Findings – The case study evidence shows that the interplay between the new form of “corporate” governance and the intra-organizational power, routines and “know-how” created internal organizational confusion and changed organizational members’ narrative of risk and uncertainties.

Research limitations/implications – The paper does not reveal the role of reformers involved in the public sector “governance” reform in developing countries. Exploring such a role goes beyond the scope of this paper and represents an area of future research.

Originality/value – The paper provides a comprehensive account of public sector “governance” reform in a developing nation, while exploring the role of management accounting and costing systems in facilitating or otherwise that reform processes.

Details

Corporate Governance in Less Developed and Emerging Economies
Type: Book
ISBN: 978-1-84855-252-4

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Article

Maurice Yolles

Agency is inherently an institution and involves dynamic socio-cultural processes that facilitate development. This paper is written in three parts. The purpose in Part 1…

Abstract

Purpose

Agency is inherently an institution and involves dynamic socio-cultural processes that facilitate development. This paper is written in three parts. The purpose in Part 1 was to represent agency theory as an institutional theory, and consideration was made of the relationship between development, growth and globalisation. In Part 2, the purpose was to explore development with respect to the political context, explaining in terms of culture under what conditions political groups may come to power. Using political frames intended to define their nature and realities, they seek to attract agents in their political sphere to gain administrative power. In this Part 3, the purpose of this paper is to model, using cybernetic agency theory, the nature of development and reduction to instrumentality.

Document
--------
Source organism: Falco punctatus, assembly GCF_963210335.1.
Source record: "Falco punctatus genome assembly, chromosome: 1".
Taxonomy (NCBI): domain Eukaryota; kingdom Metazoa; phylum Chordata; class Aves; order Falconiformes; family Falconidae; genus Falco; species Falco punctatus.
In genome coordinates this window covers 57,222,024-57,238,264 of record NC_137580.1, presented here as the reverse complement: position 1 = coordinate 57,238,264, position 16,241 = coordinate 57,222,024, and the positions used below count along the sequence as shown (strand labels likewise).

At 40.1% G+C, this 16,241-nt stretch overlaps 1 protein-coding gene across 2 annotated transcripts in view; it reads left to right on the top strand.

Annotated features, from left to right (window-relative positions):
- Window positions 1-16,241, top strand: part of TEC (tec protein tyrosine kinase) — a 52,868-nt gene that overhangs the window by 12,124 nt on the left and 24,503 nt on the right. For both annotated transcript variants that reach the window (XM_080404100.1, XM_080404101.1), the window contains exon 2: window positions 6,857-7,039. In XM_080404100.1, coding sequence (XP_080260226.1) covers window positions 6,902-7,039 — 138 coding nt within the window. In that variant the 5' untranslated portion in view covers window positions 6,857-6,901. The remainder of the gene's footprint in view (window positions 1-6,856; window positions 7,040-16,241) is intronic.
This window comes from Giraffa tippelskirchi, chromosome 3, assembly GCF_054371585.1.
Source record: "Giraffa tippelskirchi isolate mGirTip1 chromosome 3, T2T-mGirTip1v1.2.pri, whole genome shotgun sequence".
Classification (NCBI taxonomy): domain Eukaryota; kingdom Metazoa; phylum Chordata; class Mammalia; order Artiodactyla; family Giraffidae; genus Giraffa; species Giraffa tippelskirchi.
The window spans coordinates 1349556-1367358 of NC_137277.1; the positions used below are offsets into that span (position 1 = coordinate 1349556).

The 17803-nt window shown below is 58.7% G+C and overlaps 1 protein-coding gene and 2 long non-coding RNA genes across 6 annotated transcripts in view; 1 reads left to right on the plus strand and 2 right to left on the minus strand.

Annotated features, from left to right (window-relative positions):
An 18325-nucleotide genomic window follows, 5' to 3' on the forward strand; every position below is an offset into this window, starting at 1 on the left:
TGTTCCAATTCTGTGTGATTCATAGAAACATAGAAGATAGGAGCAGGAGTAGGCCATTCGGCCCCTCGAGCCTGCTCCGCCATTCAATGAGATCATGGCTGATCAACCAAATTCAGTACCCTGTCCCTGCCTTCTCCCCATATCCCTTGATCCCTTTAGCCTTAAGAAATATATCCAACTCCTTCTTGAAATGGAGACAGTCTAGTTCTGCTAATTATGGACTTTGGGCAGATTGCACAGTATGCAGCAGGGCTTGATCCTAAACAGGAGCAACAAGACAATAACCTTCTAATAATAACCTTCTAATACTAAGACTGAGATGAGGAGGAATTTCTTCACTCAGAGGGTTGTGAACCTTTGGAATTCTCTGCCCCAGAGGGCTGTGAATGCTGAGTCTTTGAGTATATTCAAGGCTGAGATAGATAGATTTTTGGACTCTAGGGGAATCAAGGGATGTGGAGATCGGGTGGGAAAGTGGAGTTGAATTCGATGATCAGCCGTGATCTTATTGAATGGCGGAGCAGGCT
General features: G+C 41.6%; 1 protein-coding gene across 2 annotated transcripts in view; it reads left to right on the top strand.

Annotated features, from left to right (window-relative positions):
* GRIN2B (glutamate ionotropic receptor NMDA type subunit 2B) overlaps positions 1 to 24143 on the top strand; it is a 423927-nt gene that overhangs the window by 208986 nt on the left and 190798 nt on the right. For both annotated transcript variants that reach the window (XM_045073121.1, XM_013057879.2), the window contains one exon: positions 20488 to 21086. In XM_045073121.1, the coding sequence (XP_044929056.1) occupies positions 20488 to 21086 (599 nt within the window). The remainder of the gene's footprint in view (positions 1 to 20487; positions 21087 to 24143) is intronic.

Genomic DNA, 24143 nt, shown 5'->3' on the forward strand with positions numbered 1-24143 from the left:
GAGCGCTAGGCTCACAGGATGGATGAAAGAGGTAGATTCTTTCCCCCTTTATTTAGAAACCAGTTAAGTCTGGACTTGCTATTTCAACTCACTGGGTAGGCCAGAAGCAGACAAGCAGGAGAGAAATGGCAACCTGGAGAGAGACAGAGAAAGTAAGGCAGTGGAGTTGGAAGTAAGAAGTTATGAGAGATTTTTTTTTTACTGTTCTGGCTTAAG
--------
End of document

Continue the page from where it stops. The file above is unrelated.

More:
Design/methodology/approach

Development theory is a multidisciplinary field in which research and theories are clustered together and set within an adaptive institutional activity system framework. An adaptive activity system has a plural membership of agents represented by agency. In Parts 1 and 2 of this paper, agency was shown to have an institutional basis. Activity system development was also explained as a process of institutional evolution, and its potential was shown to provide power acquisition in a political landscape by competitive political frames which vie for support in a place of potentially susceptible agents. Here in Part 3, agency theory will be used to model the dynamic relationships between political frames and the agents that they wish to attract by projecting both cognitive and emotional structures, this enabling the anticipation of behaviour.

Findings